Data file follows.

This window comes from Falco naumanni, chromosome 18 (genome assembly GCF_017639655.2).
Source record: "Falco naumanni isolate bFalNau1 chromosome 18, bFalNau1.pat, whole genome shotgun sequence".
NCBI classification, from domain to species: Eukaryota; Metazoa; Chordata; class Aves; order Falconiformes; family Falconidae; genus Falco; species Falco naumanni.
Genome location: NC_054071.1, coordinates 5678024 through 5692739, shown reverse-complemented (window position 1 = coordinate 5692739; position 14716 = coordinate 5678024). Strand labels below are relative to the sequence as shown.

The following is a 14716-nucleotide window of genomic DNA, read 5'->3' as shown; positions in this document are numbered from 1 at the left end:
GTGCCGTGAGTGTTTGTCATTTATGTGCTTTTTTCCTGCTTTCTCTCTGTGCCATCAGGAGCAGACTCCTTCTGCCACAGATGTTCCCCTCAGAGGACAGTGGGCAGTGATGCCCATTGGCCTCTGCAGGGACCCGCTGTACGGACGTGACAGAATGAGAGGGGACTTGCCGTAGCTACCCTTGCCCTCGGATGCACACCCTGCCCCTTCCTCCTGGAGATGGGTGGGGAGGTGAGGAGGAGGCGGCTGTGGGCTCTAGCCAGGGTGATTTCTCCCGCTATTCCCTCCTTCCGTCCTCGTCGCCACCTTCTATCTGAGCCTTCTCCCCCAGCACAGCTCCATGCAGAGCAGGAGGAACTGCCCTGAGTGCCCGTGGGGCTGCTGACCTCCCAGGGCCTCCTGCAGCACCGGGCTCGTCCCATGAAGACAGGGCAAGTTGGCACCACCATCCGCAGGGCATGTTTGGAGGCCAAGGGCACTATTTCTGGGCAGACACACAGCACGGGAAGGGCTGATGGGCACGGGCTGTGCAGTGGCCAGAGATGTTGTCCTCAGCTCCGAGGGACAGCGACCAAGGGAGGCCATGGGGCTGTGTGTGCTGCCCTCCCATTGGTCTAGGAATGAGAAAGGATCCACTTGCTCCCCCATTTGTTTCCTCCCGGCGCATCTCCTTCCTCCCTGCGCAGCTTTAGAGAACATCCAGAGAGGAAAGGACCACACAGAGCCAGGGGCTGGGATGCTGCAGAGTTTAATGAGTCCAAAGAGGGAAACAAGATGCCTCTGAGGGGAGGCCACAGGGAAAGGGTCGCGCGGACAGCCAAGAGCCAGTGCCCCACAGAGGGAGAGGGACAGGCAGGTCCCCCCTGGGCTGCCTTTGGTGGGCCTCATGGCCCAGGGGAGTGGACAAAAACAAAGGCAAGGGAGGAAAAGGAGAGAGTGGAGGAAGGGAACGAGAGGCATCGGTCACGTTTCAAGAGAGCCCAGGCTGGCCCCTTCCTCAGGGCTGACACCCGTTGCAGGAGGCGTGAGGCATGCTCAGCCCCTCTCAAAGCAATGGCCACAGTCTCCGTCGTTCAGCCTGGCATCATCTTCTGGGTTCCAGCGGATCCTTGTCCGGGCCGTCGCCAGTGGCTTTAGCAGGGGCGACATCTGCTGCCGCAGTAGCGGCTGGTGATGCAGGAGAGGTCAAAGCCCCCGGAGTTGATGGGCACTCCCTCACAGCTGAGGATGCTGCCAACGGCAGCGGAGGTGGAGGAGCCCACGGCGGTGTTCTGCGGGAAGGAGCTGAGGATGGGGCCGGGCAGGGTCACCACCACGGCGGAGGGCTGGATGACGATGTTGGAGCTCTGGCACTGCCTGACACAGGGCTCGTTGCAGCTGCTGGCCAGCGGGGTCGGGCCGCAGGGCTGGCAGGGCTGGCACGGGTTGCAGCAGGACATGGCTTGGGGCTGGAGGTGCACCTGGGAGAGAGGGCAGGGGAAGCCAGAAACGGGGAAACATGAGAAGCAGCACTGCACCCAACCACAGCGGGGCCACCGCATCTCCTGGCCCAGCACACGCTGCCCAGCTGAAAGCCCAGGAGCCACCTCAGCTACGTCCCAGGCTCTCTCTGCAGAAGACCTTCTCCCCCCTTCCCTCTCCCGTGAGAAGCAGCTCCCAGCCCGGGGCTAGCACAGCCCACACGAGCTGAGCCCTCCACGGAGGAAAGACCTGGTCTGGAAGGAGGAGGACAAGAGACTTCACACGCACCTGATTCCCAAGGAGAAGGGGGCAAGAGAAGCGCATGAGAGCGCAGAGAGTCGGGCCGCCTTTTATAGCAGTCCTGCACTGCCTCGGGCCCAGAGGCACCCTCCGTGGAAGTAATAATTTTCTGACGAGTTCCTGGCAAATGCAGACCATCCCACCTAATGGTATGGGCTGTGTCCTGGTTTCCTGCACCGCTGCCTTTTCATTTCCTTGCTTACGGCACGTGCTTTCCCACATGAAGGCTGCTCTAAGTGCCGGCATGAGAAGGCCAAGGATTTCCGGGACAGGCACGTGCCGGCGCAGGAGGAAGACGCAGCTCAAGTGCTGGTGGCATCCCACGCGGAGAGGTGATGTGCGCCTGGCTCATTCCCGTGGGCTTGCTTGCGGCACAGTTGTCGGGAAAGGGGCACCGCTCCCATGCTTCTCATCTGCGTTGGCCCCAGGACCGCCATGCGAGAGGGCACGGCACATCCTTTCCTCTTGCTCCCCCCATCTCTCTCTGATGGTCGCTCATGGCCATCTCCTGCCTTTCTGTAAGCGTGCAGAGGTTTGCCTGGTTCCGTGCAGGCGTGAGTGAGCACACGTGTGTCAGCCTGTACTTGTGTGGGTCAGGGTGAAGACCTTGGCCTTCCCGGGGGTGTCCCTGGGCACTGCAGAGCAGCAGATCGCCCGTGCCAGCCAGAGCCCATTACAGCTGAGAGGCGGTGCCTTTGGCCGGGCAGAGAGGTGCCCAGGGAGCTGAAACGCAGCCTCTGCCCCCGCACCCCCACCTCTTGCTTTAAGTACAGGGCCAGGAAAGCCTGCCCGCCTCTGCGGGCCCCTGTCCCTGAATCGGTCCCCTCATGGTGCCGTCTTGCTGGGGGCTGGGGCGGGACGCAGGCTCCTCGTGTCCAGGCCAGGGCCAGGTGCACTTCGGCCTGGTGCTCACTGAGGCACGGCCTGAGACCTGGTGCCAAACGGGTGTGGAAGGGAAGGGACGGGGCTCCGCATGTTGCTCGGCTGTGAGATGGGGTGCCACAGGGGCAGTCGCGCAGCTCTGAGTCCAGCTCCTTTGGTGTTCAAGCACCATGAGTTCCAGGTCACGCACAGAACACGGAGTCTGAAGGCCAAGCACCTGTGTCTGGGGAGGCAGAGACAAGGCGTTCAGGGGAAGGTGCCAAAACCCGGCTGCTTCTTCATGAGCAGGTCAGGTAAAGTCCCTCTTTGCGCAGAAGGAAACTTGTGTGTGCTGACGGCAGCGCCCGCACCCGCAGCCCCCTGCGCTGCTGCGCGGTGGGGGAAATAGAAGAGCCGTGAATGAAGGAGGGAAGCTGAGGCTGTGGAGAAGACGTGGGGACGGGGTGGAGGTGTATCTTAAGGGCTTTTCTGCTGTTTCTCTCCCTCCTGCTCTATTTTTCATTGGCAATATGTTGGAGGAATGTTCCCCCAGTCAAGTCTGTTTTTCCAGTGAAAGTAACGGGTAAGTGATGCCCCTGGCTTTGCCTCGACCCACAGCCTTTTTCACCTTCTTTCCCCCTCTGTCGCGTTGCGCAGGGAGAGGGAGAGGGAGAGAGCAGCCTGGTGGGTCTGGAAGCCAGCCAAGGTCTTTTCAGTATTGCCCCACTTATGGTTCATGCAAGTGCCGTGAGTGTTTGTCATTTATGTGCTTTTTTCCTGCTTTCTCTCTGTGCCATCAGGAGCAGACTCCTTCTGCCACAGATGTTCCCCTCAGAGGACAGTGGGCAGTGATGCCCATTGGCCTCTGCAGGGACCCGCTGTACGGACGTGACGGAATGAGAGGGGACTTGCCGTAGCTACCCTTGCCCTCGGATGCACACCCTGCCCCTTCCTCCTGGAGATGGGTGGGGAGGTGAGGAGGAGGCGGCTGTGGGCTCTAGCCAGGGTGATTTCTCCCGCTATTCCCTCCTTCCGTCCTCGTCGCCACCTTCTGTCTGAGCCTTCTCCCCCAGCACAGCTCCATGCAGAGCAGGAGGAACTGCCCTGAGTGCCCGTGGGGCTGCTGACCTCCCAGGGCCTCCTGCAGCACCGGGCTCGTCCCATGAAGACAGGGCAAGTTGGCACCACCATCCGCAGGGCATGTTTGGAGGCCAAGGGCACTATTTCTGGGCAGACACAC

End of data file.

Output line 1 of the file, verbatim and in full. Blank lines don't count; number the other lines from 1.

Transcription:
This window comes from Falco naumanni, chromosome 18 (genome assembly GCF_017639655.2).